The Supreme Court today said it was “alive” to its earlier orders which had held that Aadhaar should be “voluntary”. “We are alive to the orders passed by this court which says it should be voluntary,” a bench comprising Justices A K Sikri and Ashok Bhushan said. The apex court made these observations while hearing the petitions challenging the constitutional validity of section 139AA of the Income Tax (IT) Act, which was introduced through the latest budget and the Finance Act 2017.
Section 139AA of IT Act provides for mandatory quoting of Aadhaar or enrolment ID of Aadhaar application form for filing of income tax returns and making application for allotment of PAN number with effect from July 1 this year. Senior counsel Shyam Divan, representing the petitioners, argued that section 139AA was unconstitutional and it was in “direct collision” with the Aadhaar Act.
“The entire Aadhaar Act is voluntary. It creates a right in favour of citizens. It does not create a duty. The Act is entirely voluntary. How can they make it mandatory under the Income Tax Act? The scheme under the Aadhaar Act is in direct collision with the provision of section 139AA,” he said.
He also argued that there was no question of forcing a person to give his consent for Aadhaar and this was an issue which “alters the relationship of Republic of India with its citizens”.
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However, the bench observed, “we have to interpret a statute as per the objective with which it has been framed.” Referring to the earlier orders passed by the apex court, Divan said a five-judge bench had in October 2015 said that Aadhaar card scheme was voluntary and not mandatory till the matter was finally decided by the apex court.
He said in that order, the court had also said that a larger bench was required to be set up for final disposal of the petitions but it has not been constituted till now. The senior counsel also argued that a bench headed by then Chief Justice of India (CJI) H L Dattu had passed that order and after him, the apex court has seen two CJIs — former CJI T S Thakur and incumbent CJI J S Khehar — but a larger bench has not been set up to adjudicate the matter.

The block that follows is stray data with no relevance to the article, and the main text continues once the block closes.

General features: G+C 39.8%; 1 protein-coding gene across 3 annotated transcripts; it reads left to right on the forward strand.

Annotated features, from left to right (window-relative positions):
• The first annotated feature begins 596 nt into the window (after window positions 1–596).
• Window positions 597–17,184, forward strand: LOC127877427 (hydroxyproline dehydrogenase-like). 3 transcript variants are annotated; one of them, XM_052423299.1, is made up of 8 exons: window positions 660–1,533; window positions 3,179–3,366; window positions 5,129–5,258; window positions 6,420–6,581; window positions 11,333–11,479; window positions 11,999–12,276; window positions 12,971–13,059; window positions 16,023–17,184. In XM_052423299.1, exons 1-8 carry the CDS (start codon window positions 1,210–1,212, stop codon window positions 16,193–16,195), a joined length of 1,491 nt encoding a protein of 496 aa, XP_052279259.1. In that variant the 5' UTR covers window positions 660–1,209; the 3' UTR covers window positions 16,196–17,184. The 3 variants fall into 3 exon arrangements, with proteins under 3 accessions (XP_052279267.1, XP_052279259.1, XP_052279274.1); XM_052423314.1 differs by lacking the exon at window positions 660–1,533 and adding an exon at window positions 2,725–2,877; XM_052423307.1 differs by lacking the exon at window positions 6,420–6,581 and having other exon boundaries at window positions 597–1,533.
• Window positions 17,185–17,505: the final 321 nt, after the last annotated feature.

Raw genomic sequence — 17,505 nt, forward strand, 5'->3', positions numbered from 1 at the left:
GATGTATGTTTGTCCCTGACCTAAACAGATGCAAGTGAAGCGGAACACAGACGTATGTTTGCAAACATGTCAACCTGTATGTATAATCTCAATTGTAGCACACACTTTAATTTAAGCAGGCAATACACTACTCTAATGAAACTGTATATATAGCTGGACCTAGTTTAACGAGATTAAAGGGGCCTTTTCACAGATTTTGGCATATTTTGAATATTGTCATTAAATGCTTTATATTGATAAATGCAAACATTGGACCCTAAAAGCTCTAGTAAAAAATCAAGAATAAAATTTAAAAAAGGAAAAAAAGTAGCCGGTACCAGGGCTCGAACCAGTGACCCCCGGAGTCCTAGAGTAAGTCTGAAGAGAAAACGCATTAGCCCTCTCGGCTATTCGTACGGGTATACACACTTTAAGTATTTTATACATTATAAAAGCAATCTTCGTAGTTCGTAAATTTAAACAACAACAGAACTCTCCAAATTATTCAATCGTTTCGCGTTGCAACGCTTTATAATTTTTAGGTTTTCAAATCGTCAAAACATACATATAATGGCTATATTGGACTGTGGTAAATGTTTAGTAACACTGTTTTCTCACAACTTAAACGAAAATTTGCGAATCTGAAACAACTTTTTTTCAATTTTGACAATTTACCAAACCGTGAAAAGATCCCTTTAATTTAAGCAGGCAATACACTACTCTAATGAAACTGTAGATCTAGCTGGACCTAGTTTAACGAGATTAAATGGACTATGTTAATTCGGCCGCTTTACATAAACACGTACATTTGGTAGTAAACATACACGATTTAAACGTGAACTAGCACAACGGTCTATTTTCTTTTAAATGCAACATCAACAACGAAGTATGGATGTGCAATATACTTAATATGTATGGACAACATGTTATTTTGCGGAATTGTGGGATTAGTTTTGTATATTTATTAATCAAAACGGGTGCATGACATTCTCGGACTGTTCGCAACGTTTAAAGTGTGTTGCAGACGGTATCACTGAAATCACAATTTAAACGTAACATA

Questioning the government’s move, Divan said it was like a “bargain” that government was asking for finger prints and other details of an individual, which were required for making Aadhaar, for extending benefits of welfare schemes.
However, the bench said, “As far as privacy issue was concerned, it has been referred to a larger bench so we cannot decide it here. … Your privacy issue that you do not want to give your finger prints will be heard by a larger bench.”
The petitioner also argued that a law abiding tax payer cannot be forced to give his Aadhaar while filing income tax return and this was like an “electronic leash” as government would keep a tab on its citizens. “Nowhere in the world there is such biometric system which can track a person 24X7. They (government) are doing it even before the age of consent,” he said during the arguments which would continue tomorrow.
“We (citizens) are not servants of the state. We are independent citizens. They cannot invade my body and if they will invade it, then it would be a totalitarian state,” he said.
The apex court had yesterday put a poser as to why there was no objection from lawmakers on the government’s decision to make Aadhaar mandatory for making PAN cards.
Defending the Centre’s stand to make Aadhaar mandatory for filing of Income tax returns and to apply for PAN, Attorney General Mukul Rohatgi had referred to around 10 lakh fake permanent account number (PAN) cards in the country and said that Aadhaar was the only system which could prevent duplication or fake cards.
Rohatgi had also clarified that nowhere in section 139AA of IT Act, was it mentioned that it would be effective with retrospective effect. The government had earlier told the apex court that fake PAN cards were being used to “divert funds” to shell firms.